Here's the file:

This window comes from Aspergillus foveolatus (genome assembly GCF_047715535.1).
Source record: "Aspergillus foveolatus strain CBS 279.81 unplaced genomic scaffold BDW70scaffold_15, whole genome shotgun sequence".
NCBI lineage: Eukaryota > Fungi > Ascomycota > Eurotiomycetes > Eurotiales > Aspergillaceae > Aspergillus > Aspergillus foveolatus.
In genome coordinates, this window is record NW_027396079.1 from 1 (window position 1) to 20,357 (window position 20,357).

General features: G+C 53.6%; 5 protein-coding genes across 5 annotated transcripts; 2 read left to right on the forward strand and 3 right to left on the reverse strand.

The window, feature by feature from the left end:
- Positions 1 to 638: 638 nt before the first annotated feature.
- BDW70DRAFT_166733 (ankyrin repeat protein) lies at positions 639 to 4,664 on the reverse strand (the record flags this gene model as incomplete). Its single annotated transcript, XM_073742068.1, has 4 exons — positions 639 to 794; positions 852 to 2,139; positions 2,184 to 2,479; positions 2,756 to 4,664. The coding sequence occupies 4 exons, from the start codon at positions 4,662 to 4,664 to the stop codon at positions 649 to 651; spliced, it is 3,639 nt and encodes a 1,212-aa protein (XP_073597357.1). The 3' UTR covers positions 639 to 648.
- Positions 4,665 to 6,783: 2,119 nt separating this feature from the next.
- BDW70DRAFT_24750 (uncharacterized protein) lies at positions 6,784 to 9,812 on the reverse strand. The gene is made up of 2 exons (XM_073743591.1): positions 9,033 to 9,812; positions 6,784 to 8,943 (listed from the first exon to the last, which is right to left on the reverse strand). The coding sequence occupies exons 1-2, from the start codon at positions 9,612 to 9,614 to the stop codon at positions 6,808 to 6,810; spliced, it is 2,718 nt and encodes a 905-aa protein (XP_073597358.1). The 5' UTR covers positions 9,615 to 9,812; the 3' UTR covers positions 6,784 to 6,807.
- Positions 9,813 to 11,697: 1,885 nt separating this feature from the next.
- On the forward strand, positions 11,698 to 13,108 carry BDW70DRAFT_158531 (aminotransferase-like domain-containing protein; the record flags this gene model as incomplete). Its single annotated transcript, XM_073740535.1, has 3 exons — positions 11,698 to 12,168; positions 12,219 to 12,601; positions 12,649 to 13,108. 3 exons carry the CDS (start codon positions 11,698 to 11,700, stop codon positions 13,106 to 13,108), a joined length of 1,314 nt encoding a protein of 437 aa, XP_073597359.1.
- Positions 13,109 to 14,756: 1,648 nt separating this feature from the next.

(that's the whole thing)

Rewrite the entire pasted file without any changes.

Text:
This window comes from Aspergillus foveolatus (genome assembly GCF_047715535.1).
Source record: "Aspergillus foveolatus strain CBS 279.81 unplaced genomic scaffold BDW70scaffold_15, whole genome shotgun sequence".
NCBI lineage: Eukaryota > Fungi > Ascomycota > Eurotiomycetes > Eurotiales > Aspergillaceae > Aspergillus > Aspergillus foveolatus.
In genome coordinates, this window is record NW_027396079.1 from 1 (window position 1) to 20,357 (window position 20,357).

General features: G+C 53.6%; 5 protein-coding genes across 5 annotated transcripts; 2 read left to right on the forward strand and 3 right to left on the reverse strand.

The window, feature by feature from the left end:
- Positions 1 to 638: 638 nt before the first annotated feature.
- BDW70DRAFT_166733 (ankyrin repeat protein) lies at positions 639 to 4,664 on the reverse strand (the record flags this gene model as incomplete). Its single annotated transcript, XM_073742068.1, has 4 exons — positions 639 to 794; positions 852 to 2,139; positions 2,184 to 2,479; positions 2,756 to 4,664. The coding sequence occupies 4 exons, from the start codon at positions 4,662 to 4,664 to the stop codon at positions 649 to 651; spliced, it is 3,639 nt and encodes a 1,212-aa protein (XP_073597357.1). The 3' UTR covers positions 639 to 648.
- Positions 4,665 to 6,783: 2,119 nt separating this feature from the next.
- BDW70DRAFT_24750 (uncharacterized protein) lies at positions 6,784 to 9,812 on the reverse strand. The gene is made up of 2 exons (XM_073743591.1): positions 9,033 to 9,812; positions 6,784 to 8,943 (listed from the first exon to the last, which is right to left on the reverse strand). The coding sequence occupies exons 1-2, from the start codon at positions 9,612 to 9,614 to the stop codon at positions 6,808 to 6,810; spliced, it is 2,718 nt and encodes a 905-aa protein (XP_073597358.1). The 5' UTR covers positions 9,615 to 9,812; the 3' UTR covers positions 6,784 to 6,807.
- Positions 9,813 to 11,697: 1,885 nt separating this feature from the next.
- On the forward strand, positions 11,698 to 13,108 carry BDW70DRAFT_158531 (aminotransferase-like domain-containing protein; the record flags this gene model as incomplete). Its single annotated transcript, XM_073740535.1, has 3 exons — positions 11,698 to 12,168; positions 12,219 to 12,601; positions 12,649 to 13,108. 3 exons carry the CDS (start codon positions 11,698 to 11,700, stop codon positions 13,106 to 13,108), a joined length of 1,314 nt encoding a protein of 437 aa, XP_073597359.1.
- Positions 13,109 to 14,756: 1,648 nt separating this feature from the next.